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Physical and mechanical properties of palica wood treated with CCB preservative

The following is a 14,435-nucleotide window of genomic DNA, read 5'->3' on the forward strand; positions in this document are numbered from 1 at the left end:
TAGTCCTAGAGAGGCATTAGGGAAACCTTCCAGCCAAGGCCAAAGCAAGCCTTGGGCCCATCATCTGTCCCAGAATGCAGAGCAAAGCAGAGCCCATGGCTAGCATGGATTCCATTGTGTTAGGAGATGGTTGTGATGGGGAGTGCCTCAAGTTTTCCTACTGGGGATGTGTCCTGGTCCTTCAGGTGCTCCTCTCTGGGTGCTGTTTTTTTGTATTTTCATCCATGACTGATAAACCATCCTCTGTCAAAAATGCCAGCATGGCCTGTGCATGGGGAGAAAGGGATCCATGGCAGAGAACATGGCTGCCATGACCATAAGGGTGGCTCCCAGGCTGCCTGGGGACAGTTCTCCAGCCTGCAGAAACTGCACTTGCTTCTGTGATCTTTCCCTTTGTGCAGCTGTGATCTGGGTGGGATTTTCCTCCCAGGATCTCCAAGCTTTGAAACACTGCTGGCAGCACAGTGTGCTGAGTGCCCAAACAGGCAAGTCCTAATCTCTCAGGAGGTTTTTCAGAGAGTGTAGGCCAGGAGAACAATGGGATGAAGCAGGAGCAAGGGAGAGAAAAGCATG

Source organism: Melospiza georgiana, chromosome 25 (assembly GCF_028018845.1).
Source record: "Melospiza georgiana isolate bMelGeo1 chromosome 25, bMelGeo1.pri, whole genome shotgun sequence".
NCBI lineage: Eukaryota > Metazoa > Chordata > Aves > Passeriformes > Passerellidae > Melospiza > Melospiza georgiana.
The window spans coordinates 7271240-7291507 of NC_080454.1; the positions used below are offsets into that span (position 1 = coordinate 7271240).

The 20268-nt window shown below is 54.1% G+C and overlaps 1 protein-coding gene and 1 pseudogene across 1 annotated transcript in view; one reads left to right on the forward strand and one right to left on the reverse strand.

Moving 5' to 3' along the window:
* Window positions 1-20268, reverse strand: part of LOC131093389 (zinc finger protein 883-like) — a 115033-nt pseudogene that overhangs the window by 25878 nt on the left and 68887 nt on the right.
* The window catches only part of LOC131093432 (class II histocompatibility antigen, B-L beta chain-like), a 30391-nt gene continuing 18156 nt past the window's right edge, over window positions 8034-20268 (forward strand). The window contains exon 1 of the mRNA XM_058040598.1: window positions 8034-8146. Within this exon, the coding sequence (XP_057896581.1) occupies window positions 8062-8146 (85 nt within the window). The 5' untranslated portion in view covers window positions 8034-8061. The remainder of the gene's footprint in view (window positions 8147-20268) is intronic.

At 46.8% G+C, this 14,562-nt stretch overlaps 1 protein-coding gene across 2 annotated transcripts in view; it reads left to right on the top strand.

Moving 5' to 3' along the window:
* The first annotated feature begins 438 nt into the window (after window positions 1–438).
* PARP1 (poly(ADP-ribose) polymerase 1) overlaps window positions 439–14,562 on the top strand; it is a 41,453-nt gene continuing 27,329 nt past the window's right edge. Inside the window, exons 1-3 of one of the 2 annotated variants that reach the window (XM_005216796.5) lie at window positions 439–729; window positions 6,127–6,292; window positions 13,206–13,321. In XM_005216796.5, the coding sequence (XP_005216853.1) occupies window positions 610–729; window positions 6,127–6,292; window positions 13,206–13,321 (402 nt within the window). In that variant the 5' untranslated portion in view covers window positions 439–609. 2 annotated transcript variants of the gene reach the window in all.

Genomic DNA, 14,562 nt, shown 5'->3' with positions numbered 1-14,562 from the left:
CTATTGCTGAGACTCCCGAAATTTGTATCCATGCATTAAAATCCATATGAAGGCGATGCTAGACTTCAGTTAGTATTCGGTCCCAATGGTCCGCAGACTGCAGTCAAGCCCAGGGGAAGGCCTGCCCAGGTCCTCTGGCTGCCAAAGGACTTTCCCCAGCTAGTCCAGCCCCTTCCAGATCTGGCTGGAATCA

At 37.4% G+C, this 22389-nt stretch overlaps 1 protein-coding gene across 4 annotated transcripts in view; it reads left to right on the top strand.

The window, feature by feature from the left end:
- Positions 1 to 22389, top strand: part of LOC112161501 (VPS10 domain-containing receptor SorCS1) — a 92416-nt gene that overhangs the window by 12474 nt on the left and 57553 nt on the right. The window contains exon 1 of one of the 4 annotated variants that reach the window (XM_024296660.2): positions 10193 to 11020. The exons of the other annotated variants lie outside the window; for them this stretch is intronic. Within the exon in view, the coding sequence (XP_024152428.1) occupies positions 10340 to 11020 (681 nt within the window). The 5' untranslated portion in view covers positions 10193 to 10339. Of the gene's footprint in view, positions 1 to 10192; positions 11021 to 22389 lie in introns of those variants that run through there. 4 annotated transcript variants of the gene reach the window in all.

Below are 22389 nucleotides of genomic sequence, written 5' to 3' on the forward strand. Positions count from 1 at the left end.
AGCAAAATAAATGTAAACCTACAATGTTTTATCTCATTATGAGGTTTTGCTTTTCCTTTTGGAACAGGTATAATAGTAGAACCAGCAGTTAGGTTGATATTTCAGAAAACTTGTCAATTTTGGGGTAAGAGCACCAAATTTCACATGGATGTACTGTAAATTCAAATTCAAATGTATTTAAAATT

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https://www.eduzhai.net International Journal of M aterials Engineering 2013, 3(4): 82-86 DOI: 10.5923/j.ijme.20130304.03 Physical and Mechanical Properties of Paricá Wood Species Treated with CCB Preservative Felipe H. Icimoto1, Fabiane S. Ferro1, Luciano D. Varanda1, Amós M. de Souza1, Diego H. de Almeida2, André L. Christoforo3,*, Francisco A. Rocco Lahr2 1Department of Science and Engineering M aterials, Engineering School of São Carlos (EESC/U SP), São Carlos, 13566-590, Brazil 2Department of Structural Engineering, Engineering School of São Carlos (EESC/USP), São Carlos, 13566-590, Brazil 3Department of M echanical Engineering, Federal University of São João del-Rei, São João del-Rei, 36307-352, Brazil Abstract Wood of Paricá species (Schizolobium amazonicum) is highly susceptible to degradation by decay microorganis ms. Due to its increasing production in the northern region of Brazil, about 85 thousand hectares, and later use both for structural purposes and for the furniture industry, the need of extending life of Paricá wood applying chemical preservatives arises. One current alternative is the treatment by autoclave using CCB (Copper Chro me Boron). The aim of this study was to evaluate the influence of treatment with CCB in the properties: apparent density, paralle l and perpendicular hardness to the grain, strength to shear and in the co mpression parallel to the grain of the Schizolobium amazonicum wood species, comparing the results with untreated wood. We observed that treatment with CCB did not change the properties of apparent density, shear strength, perpendicular hardness, strength and stiffness in co mpression parallel to the grain. For the hardness strength parallel to the grain was decreased in 28.9%. Keywords Paricá, Treated Wood, CCB, Physical and Mechanical Properties 1. Introduction The growth of world demand for timber imp lies the search for new species of fast growth and silvicu ltural potential in this scenario, native species, generally, are advantageous in adaptability[1]. In 1948, through Forest Service State of São Paulo, were introduced to test the American species known in the sources as "yellow pine" which include P. palustris, P. echinata, P. elliottii and P. taeda. Among these, the last two highlighted for ease cultivation, rapid growth and intense reproduction in the South and Southeast of Brazil. Since then, a large number of species continued to be introduced and established in field e xperiments by government agencies and private enterprises, aiming commercial plantations[2]. According to ABRAF- Brazilian Association of Planted Forest Producers[3], in 2010, the area occupied by forest plantations of Eucalyptus and Pinus in Brazil totaled 6,510,693 ha, which 73% corresponding to the area of Eucalyptus and 27% to Pinus. In Brazil, a native species that is attract ing increas ing interest in timber co mpanies and producers, main ly due to its rapid gro wth, is Schizolobium amazonicum, also known as * Corresponding author: alchristoforo@yahoo.com.br (André L. Christoforo) Published online at https://www.eduzhai.net Copyright © 2013 Scientific & Academic Publishing. All Rights Reserved Paricá. Belonging to the Legu minosae family, it is native fro m Bolivia, Colo mb ia, Costa Rica, Ecuador, Honduras, Mexico and Peru[4]. In Brazil, the species has a wide geographical distribution, being found not only in the South Region. According to ABRAF- Brazilian Association of Planted Forest Producers[3], the total area p lanted with Paricá only in the states of Pará, Maranhão and Tocantins in 2011 was approximately 85ha. Paricá wood is very used to manufacture veneers for plywood, pulp and products of the construction market, as ceilings, doors, panels, decorative veneer, fu rniture, fixtures and structures[5-8]. According to Souza[9], Paricá is a species that has low natural durability, being susceptible to fungus, termites, wood decay and insects. Therefore, a preservative treat ment is necessary to prolong the life of such timber. Main treat ments for wood preservatives used in Bra zil are the CCA (chro mated copper arsenate) and CCB (chro mated copper borate)[10]. CCA is the most commonly used water soluble preservative worldwide. It is usually emp loyed containing about 19% copper o xide[11]. CCA is widely used in the treat ment of wood that remain in contact with the ground being very effective to protect wood against insects (termites and borers), decay fungi and marine borers. However, environ mental concerns about the use of preservatives have been raised due to the dispersion of copper and arsenic into the environment before the complete fixation of the active ingredients with the possibility of International Journal of M aterials Engineering 2013, 3(4): 82-86 83 contamination of soil and groundwater[10-12]. CCB preservative is an alternative product to CCA, with the difference using of the boron element instead arsenic. Its use has advantages such as low cost compared to newer products launched in the market; reduced leaching of copper and chromiu m, is environmentally friendly, does not increase the electrical conductivity of wood, is non-corrosive to metals such as carbon steel and alu minu m[11]. According to Pinheiro[13], chemical wood preservation is extremely important, as well as being proven and effective against bio deterioration. In some cases, can increase the values of the mechanical properties of wood. In this regard, Rocco Lahr et al.[14] studied the influence of preservation with CCB in hardness of wood (paralle l and perpendicular to the grain) fro m p lanted forests, Pinus elliottii, obtaining gains in the properties investigated. Given the potential for reforestation in the country and the growing plantation of Paricá wood in Brazil, studies involving the preservative treatment presenting relevant, can alter the physical and mechanica l characteristics of the wood in question. The aim of this research was to evaluate the influence of treatment with CCB in the properties: apparent density, parallel and perpendicular hardness to the grain, shear strength, strength and stiffness of parallel co mpression to the grain of the Paricá wood species. was 9.6 kg of active ingredient (m³). Figure 1. Universal machine of mechanical test, Amsler 2. Material and Methods Schizolobium amazonicum or Paricá wood came fro m seven-year-old plantation, in Parago minas City, state of Pará. For this study were rando mly selected fro m the same lot: - 12 Paricá CCB treated beams, no minal d imensions 3,5cm × 10cm × 100cm; - 12 untreated beams, nominal dimensions 3,5cm × 10cm × 100cm. Fro m each beam was removed one specimen for each one of the tests, thus obtaining: 24 specimens for hardness perpendicular and parallel to the grain, 24 specimens for shear test and 24 specimens for co mpression parallel to the grain. As the beams used had a limit in thickness of 3.5 c m, it became necessary to fit the specimens’ dimensions for each test. For apparent density testing entire board was used. The methodology used in the tests to determine the physical and mechanical properties fo llo wed the ABNT NBR7190[15] ANNEX B - Projects of wooden structures, the Brazilian Association of Technical Standards, recommendation. All beams were kept in a controlled environ ment, thereby maintaining 12% mo isture content. Amsler un iversal testing mach ine with a capacity of 25 tons was used to carry out mechanica l tests, as shown in Figure 1. 2.1. Preservati ve Treatment The CCB treat ment applied on wood through pressure in autoclave was conducted by the company PREMA SA, located in the city of Rio Claro / SP. The t reatment retention 2.2. Apparent Density The specimen dimensions for this test were: 35 mm th ick × 100 mm wide × 600 mm h igh. Figure 2 shows the apparent density specimen. . Figure 2. Apparent density specimen 2.3. Shear Test In this test the shear occurs in the direction parallel to the grain. The standard specimen dimensions for this test were: 35 mm thickness × 100 mm width × 60 mm height; with area dimensions of 35 mm × 50 mm to be sheared. Figure 3 shows the shear specimen. 84 Felipe H. Icimoto et al.: Physical and M echanical Properties of Paricá Wood Species Treated with CCB Preservative (a) (a) (b) Figure 3. Shear test. (a) Treated wood; (b) untreated wood 2.4. Hardness Parallel and Perpendicular to the Grain This test was realized on all specimens’ faces, resulting in strength values in parallel and perpendicular directions to the grain. The standard specimen dimensions for this test were: 35 mm thick × 100 mm wide × 100 mm high. Figure 4 shows the hardness specimen. (a) (b) Figure 5. Compression parallel to the grain test. (a) Treated wood; (b) Untreated wood 2.6. Statistical Analysis The analysis of variance (ANOVA ) was used to investigate the influence of the treatment in the properties investigated. The significance level (α) was 5%, considering the null hypothesis (H0) the equivalence between the means and the non-equivalence as the alternative hypothesis (H1). P-value g reater than the significance level involves accepting H0, rejecting it otherwise. To validate the ANOVA model, Anderson-Darling and the Bartlett´s tests were used to verify the normality of the distribution and the ho mogeneity between variances, respectively, both at the 5% level of significance, considering the null hypotheses as the normality and of the distribution and the equivalence between variances. The null hypothesis is accepted if the P-value obtained in the tests is higher than the significance level, rejecting them otherwise. When significance of the factor was detected by ANOVA, Tukey test for g rouping of the averages was employed. 3. Results (b) Fi gure 4. Hardness t est . (a) Treated wood; (b) Untreat ed wood 2.5. Compression Parallel to the Grain The specimen dimensions for compression parallel to the grain testing[16-22] were: 35 mm thick × 100 mm wide × 150 mm high. Figure 5 shows the compression parallel to the grain specimen. The region measurement to be compressed was performed using deflectometer installed in the center of the specimen. Apparent density The Table 1 shows the results for apparent density tests. xm is the average values, Sd is the standard deviations and Cv is the coefficient of variat ion. Table 1. Apparent density results wood Paricá treated and untreated Specimens (n) xm (kg/m³) Sd Cv(%) Apparent density (ρap) Untreated Tre ate d 6 9 383,04 407,49 19,28 33,10 5 8 International Journal of M aterials Engineering 2013, 3(4): 82-86 85 The values obtained for apparent density; with 12 % mo isture content for untreated and treated wood were respectively 383.04 kg/ m³ and 407.49 kg/m³. A NOVA shows that the average for wood Paricá untreated and treated density test are not statistically different fro m each other (P-va lue>0,05). Thus, it can be assumed that the treatment did not change the Paricá density, differently of the results obtained from the research of Rocco Lahr et al.[14], this had an increase in apparent density by 27% in the treated wood co mparing to wood “in nature”. Shear Table 2 presents the shear tests results. Table 2. Results of shear strength in the direction parallel to the grain treated and untreated Paricá Specimens (n) xm (MPa) Sd Cv(%) Shear strenght (fv0) Untreated Tre ate d 8 10 7,66 7,61 0,78 0,55 10 7 ANOVA revealed that the average values of the shear test parallel to the grain of Paricá with treat ment and without treatment are not statistically different fro m each other (P-value>0,05). Thus, it can be assumed that the treatment did not change the property of shear strength of Paricá wood s p ecie. Pinheiro[13] obtained, for the Pinus sp. Treated with CCB, shear strength values of 10% greater than the shear strength fro m the Pinus sp wood species untreated. Hardness Parallel and Perpendicul ar to the Grai n Table 3 p resents the results for hardness tests. Averages values with different letters are statistically d ifferent fro m each other, at a 5% level o f significance. Table 3. Results of hardness in perpendicular and parallel direction to the grain of the treated and untreated Paricá wood specie the grain (P-vale>0,05), this did not occur with the hardness in parallel direct ion to the grain of Paricá wood specie, present P-value less than the significance level set, showing a decrease of 28.9% for the wood treated. This fact is probably due to the occurrence of surface cracking in the treatment process under pressure. Rocco Lahr et al.[14] obtained increases of 58% to 68% in hardness parallel and hardness perpendicular to the grain of Pinus elliotii wood specie. Compression Parallel to the Grain Table 3 presents the results for co mpression tests in parallel d irection to the grain. Table 4. Strength and stiffness in compression parallel to the grain for the wood treated and untreated Compression parallel to the grain Strength (fc0) Untreated Tre ate d Specimens (n) 8 5 xm (MPa) 31,08 33,75 Sd 2,33 1,61 Cv(%) 8 5 Stiffness (Ec0) Untreated Tre ate d Specimens (n) 8 9 xm (MPa) 866 772 Sd 80 118 Cv(%) 9 14 The strength and stiffness in compression paralle l to grain of Paricá wood treated and untreated showed statistical equivalence between means (P-value>0,05). Thus, it can be assumed that the treatment did not change the strength and stiffness in co mpression parallel to grain of Paricá. Pinheiro[13] reached increments of 17% in co mpressive strength parallel to grain of Pinus sp. treated with CCA, and average gain of 55% for the wood treated with CCB. Specimens (n) xm (MPa) Sd Cv(%) Specimens (n) xm (MPa) Sd Cv(%) Hardness(fh) Pe rpendicular to the grain (fh90) Untreated Tre ate d 9 8 15,83 13,66 2,45 2,50 15 18 Parallel to the grain (fh0) Untreated Tre ate d 7 9 27,55 A* 19,60 B* 4,22 2,72 15 14 By ANOVA, it can be assumed that treatment with CCB did not change the hardness in the perpendicular direction to 4. Conclusions In view of what is pointed out in the foregoing, we conclude that the impregnation of CCB in the Schizolobium amazonicum wood specie did not changed the properties apparent density, shear strength, hardness, strength and stiffness in comp ression parallel to the grain. The hardness strength parallel to grain was decreased by 28.9%, this fact is probably due to the occurrence of surface cracking in the treat ment process under pressure. ACKNOWLEDGEMENTS The authors express their gratitude to CNPq for granting scholarships, Department of Science and Engineering of Materials, Wood and Timber Structures Laboratory, 86 Felipe H. Icimoto et al.: Physical and M echanical Properties of Paricá Wood Species Treated with CCB Preservative Structural Eng ineering Depart ment and USP São Carlos, that enabled the development of this research. Also we would like to acknowledge PREMA Technology and Trade Co mpany SA for the treat ment with CCB used in the experimental part of th is research. [11] M oreschi, J. C. 2011. Produtos preservantes de madeira. (online) . Consulted: 23 fev. 2012. [12] Silva, J. C. M adeira preservada e seus conceitos. Revista da M adeira, 2007. REFERENCES [1] Vidaurre G. P. Caracterização anatômica, química e físico-mecânica da madeira de Paricá (Schizolobium amazonicum) para produção de energia e polpa celulósica. Tese (Doutorado). Universidade Federal de Viçosa, M inas Gerais. 89p, 2010. [2] Calil Neto, C. 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